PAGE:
Our specialty channels are in danger
TVA GROUP’S SPECIALTY CHANNELS, which include amongst others TVA Sports, LCN, addikTV and CASA, are enormously popular with Québec television viewers. We are proud to carry content made by Quebecers for Quebecers, shows that reflect their tastes and expectations. However, as everywhere in the world, the digital revolution and globalization have disrupted an already precarious business model that also suffers from patently unequal treatment of industry players under increasingly obsolete regulations. Today, the survival of our channels is at risk.
All specialty channels depend on subscription revenues from the cable and satellite carriers (such as Telus, Bell and Videotron). Due to regulation, those carriage fees no longer reflect the true value of our channels. Instead, they go disproportionately to a single dominant player, Bell, which swallows up 49% of the subscription revenues paid by all the carriers.
How have we come to this pass? The specialty channels that Bell now owns – many of which it picked up in the controversial deal with Astral – made their appearance on the Canadian television landscape more than 30 years ago. At the time, they were in a monopoly position and enjoyed regulatory protections that gave them a competitive advantage and preferential rates. At the dawn of the new millennium, TVA broke new ground by launching its own specialty channels, bringing winds of change and increased diversity to the industry. Since then, the popularity of TVA’s specialty channels has grown steadily while Bell’s channels have lost subscribers and slipped in the ratings. Despite the facts and despite the numbers, Bell’s subscription revenues are increasing, driven ever higher by a monopolistic heritage which should hold no sway today.
How can it be that the carriage rates of Bell’s channels went up even as their audience share fell by six percentage points in Québec between 2014 and 2018? During the same period, TVA Group’s channels increased their audience share by five percentage points and yet the subscription revenues they received from the carriers have not changed significantly. Why is it that after making investments comparable to RDS, TVA Sports collects almost 40% less in subscription revenues? That LCN, Québec’s most-watched specialty channel, has an audience share 2.1 percentage points higher than RDI but lower subscription fees?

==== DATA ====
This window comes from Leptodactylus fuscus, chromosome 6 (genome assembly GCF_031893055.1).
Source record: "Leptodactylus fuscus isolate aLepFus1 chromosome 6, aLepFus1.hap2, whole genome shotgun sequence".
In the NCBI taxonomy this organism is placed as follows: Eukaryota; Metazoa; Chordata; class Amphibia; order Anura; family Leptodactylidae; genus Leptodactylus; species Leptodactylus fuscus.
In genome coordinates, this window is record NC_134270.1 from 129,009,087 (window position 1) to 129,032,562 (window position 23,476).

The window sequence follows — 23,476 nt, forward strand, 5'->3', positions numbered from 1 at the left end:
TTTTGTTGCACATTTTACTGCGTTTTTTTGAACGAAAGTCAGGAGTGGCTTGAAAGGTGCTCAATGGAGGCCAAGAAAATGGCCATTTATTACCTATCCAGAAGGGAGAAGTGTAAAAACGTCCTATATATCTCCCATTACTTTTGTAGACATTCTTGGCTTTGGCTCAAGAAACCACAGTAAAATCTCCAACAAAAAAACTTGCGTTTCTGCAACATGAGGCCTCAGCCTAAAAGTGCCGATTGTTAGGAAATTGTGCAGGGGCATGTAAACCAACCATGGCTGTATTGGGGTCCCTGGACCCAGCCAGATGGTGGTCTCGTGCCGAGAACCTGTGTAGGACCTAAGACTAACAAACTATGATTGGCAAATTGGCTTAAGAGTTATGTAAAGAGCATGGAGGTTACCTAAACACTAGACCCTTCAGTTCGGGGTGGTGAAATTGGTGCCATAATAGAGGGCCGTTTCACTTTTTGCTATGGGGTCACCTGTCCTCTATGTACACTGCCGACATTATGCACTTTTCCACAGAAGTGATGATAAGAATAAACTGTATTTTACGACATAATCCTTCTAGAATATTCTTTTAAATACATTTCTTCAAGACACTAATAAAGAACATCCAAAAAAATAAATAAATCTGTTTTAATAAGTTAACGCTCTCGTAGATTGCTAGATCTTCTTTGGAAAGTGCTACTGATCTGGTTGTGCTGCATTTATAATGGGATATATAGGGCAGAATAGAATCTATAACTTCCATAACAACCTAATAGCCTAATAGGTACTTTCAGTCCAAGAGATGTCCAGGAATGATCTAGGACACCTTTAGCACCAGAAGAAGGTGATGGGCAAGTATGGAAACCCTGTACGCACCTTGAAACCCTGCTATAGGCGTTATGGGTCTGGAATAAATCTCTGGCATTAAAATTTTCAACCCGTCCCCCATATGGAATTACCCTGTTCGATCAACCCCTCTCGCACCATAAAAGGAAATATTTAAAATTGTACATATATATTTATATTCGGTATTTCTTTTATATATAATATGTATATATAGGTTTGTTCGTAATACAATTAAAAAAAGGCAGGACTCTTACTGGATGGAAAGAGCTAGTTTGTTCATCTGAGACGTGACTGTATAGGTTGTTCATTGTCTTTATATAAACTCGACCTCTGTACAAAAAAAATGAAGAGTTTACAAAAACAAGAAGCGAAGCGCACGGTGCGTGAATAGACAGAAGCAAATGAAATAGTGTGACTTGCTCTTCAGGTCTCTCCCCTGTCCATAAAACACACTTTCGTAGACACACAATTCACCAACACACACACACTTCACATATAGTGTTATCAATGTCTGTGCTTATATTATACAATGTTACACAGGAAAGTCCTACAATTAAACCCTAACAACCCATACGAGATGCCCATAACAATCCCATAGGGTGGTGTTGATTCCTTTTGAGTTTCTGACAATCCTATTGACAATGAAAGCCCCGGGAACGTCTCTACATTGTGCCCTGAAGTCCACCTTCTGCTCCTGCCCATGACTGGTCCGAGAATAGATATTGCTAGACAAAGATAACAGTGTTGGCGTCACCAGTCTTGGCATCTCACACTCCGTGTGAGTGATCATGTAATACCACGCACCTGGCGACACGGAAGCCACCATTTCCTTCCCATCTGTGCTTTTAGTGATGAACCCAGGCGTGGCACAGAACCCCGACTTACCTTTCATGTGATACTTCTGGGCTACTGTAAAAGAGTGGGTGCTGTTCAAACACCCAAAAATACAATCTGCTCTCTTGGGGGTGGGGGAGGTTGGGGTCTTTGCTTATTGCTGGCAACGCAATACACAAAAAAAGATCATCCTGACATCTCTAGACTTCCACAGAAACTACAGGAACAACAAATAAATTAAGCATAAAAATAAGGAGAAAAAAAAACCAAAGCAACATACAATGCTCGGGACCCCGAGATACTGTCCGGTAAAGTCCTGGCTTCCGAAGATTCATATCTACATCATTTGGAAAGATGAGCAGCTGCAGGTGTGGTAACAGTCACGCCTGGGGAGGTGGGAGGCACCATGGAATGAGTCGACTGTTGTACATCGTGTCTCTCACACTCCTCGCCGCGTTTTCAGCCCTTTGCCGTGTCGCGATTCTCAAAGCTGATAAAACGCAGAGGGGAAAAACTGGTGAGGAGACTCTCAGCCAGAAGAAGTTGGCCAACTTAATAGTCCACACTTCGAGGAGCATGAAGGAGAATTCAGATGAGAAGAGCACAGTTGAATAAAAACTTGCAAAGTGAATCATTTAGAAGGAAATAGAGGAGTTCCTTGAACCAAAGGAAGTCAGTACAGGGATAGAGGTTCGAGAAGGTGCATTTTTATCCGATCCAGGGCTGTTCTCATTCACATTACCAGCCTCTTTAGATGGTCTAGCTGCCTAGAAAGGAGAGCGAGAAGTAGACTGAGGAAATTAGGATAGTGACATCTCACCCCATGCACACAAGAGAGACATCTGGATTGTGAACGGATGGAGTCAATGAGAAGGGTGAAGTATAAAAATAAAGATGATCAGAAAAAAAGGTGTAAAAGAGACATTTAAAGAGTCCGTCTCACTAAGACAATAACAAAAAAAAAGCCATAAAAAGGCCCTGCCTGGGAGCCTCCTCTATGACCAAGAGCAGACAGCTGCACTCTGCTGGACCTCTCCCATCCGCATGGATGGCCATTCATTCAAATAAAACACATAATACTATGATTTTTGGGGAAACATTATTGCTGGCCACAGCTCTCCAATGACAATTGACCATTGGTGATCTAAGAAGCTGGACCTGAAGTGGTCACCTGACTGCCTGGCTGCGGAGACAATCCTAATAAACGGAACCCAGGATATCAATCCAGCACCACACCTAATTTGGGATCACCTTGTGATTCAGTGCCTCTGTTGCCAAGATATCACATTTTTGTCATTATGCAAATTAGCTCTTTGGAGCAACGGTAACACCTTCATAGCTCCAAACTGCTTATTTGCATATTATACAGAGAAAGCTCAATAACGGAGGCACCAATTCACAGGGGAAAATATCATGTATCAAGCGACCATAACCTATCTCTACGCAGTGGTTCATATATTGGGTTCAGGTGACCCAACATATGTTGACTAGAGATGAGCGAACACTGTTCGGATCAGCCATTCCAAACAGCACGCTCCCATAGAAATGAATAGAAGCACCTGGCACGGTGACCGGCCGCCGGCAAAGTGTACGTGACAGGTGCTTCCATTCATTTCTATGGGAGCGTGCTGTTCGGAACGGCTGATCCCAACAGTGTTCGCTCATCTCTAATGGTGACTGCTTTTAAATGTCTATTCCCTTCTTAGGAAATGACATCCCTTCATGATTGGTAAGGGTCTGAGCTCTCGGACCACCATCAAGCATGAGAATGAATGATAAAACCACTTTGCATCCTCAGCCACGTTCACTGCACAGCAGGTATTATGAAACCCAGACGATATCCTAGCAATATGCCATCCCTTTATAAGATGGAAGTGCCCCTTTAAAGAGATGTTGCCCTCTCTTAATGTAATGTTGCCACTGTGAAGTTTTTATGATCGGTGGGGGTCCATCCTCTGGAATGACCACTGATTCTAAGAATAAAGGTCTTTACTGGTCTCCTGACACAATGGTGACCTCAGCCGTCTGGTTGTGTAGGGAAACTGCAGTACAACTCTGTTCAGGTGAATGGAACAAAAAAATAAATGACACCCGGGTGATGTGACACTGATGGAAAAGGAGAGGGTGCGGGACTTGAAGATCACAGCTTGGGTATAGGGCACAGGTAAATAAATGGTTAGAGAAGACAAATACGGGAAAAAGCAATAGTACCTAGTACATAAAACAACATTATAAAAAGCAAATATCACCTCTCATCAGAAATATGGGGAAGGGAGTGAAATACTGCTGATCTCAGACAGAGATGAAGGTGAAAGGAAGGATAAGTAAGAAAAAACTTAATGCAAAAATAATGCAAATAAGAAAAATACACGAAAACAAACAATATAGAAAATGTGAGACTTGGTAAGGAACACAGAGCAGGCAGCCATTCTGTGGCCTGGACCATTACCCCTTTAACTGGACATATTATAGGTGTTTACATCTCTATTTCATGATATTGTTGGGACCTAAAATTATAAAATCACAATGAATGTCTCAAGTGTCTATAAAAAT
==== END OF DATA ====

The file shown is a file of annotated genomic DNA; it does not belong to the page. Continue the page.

Unfortunately, the answer is very clear. The regulatory body doesn’t care to promote innovation and competition; it prefers to protect the historical privileges of the former monopolies. That iniquity is jeopardizing our channels and our programming.
It is vitally important that the carriage fees of all specialty channels be rebalanced, not on the basis of historical rates but in line with each channel’s fair market value according to objective criteria such as channel performance. The subscription fees of channels that have few viewers should be lowered and the money should go to the more popular channels. Consumers shouldn’t have to pay more for their television package; rather, it is the industry that needs to adjust.
Instead of waiting until we reach the breaking point, we are sounding the alarm now by launching a large-scale information campaign (fairvalue.ca). Our broadcasting system is broken and must be fixed. Our cultural identity is at stake. Our ability to produce programs that tell our stories and bring us together is being undermined.
The time to act is now.
Pierre Karl Péladeau is president and CEO of Quebecor